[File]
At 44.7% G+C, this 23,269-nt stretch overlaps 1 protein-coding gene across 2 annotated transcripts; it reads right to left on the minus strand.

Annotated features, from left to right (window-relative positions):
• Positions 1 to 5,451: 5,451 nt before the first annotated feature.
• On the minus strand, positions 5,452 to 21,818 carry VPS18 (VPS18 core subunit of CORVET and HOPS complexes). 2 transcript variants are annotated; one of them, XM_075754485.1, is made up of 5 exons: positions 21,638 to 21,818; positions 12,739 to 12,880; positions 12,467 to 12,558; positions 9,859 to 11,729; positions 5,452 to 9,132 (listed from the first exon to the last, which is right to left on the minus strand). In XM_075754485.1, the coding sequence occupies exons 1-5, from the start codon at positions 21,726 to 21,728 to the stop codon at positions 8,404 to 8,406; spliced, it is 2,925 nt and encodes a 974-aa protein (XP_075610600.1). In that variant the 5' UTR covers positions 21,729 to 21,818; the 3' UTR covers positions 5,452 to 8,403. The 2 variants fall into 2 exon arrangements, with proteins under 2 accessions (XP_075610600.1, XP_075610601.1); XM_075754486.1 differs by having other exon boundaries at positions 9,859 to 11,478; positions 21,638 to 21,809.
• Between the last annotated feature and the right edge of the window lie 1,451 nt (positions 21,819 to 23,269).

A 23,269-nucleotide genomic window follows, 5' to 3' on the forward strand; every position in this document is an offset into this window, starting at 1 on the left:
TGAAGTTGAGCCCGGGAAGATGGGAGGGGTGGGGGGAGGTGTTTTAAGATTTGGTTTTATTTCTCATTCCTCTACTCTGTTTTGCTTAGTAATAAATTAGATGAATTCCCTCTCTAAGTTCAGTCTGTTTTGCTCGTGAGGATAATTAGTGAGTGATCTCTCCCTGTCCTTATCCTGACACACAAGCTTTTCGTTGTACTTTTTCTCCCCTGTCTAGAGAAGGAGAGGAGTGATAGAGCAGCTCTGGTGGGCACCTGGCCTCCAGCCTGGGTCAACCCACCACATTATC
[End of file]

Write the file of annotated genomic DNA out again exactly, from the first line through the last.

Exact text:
At 44.7% G+C, this 23,269-nt stretch overlaps 1 protein-coding gene across 2 annotated transcripts; it reads right to left on the minus strand.

Annotated features, from left to right (window-relative positions):
• Positions 1 to 5,451: 5,451 nt before the first annotated feature.
• On the minus strand, positions 5,452 to 21,818 carry VPS18 (VPS18 core subunit of CORVET and HOPS complexes). 2 transcript variants are annotated; one of them, XM_075754485.1, is made up of 5 exons: positions 21,638 to 21,818; positions 12,739 to 12,880; positions 12,467 to 12,558; positions 9,859 to 11,729; positions 5,452 to 9,132 (listed from the first exon to the last, which is right to left on the minus strand). In XM_075754485.1, the coding sequence occupies exons 1-5, from the start codon at positions 21,726 to 21,728 to the stop codon at positions 8,404 to 8,406; spliced, it is 2,925 nt and encodes a 974-aa protein (XP_075610600.1). In that variant the 5' UTR covers positions 21,729 to 21,818; the 3' UTR covers positions 5,452 to 8,403. The 2 variants fall into 2 exon arrangements, with proteins under 2 accessions (XP_075610600.1, XP_075610601.1); XM_075754486.1 differs by having other exon boundaries at positions 9,859 to 11,478; positions 21,638 to 21,809.
• Between the last annotated feature and the right edge of the window lie 1,451 nt (positions 21,819 to 23,269).

A 23,269-nucleotide genomic window follows, 5' to 3' on the forward strand; every position in this document is an offset into this window, starting at 1 on the left:
TGAAGTTGAGCCCGGGAAGATGGGAGGGGTGGGGGGAGGTGTTTTAAGATTTGGTTTTATTTCTCATTCCTCTACTCTGTTTTGCTTAGTAATAAATTAGATGAATTCCCTCTCTAAGTTCAGTCTGTTTTGCTCGTGAGGATAATTAGTGAGTGATCTCTCCCTGTCCTTATCCTGACACACAAGCTTTTCGTTGTACTTTTTCTCCCCTGTCTAGAGAAGGAGAGGAGTGATAGAGCAGCTCTGGTGGGCACCTGGCCTCCAGCCTGGGTCAACCCACCACATTATC